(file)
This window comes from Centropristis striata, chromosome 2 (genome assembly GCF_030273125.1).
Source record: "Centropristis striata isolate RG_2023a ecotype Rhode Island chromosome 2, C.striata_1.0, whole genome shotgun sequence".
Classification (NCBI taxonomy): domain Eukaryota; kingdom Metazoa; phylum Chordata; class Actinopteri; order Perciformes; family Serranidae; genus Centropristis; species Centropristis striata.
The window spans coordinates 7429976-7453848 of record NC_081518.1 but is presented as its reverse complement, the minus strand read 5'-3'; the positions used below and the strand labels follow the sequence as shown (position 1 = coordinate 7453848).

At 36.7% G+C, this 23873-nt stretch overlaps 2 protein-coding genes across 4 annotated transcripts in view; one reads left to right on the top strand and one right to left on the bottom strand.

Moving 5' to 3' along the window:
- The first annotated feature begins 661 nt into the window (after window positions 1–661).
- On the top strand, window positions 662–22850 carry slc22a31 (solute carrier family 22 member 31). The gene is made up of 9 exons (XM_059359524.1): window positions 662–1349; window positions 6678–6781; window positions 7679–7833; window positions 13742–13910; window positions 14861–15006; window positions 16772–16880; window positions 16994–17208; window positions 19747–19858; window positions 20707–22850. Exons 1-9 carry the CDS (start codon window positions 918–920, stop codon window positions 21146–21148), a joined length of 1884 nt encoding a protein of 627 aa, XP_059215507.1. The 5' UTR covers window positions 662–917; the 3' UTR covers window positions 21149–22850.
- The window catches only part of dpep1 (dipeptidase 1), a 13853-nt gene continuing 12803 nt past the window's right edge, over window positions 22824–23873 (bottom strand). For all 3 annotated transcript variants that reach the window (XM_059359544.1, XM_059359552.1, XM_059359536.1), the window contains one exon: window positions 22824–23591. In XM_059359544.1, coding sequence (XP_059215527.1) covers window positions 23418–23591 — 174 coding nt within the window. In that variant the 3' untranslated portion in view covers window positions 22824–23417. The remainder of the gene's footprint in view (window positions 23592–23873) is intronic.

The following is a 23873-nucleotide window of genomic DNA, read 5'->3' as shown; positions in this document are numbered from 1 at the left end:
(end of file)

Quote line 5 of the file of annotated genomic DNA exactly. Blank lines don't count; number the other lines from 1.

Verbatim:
At 36.7% G+C, this 23873-nt stretch overlaps 2 protein-coding genes across 4 annotated transcripts in view; one reads left to right on the top strand and one right to left on the bottom strand.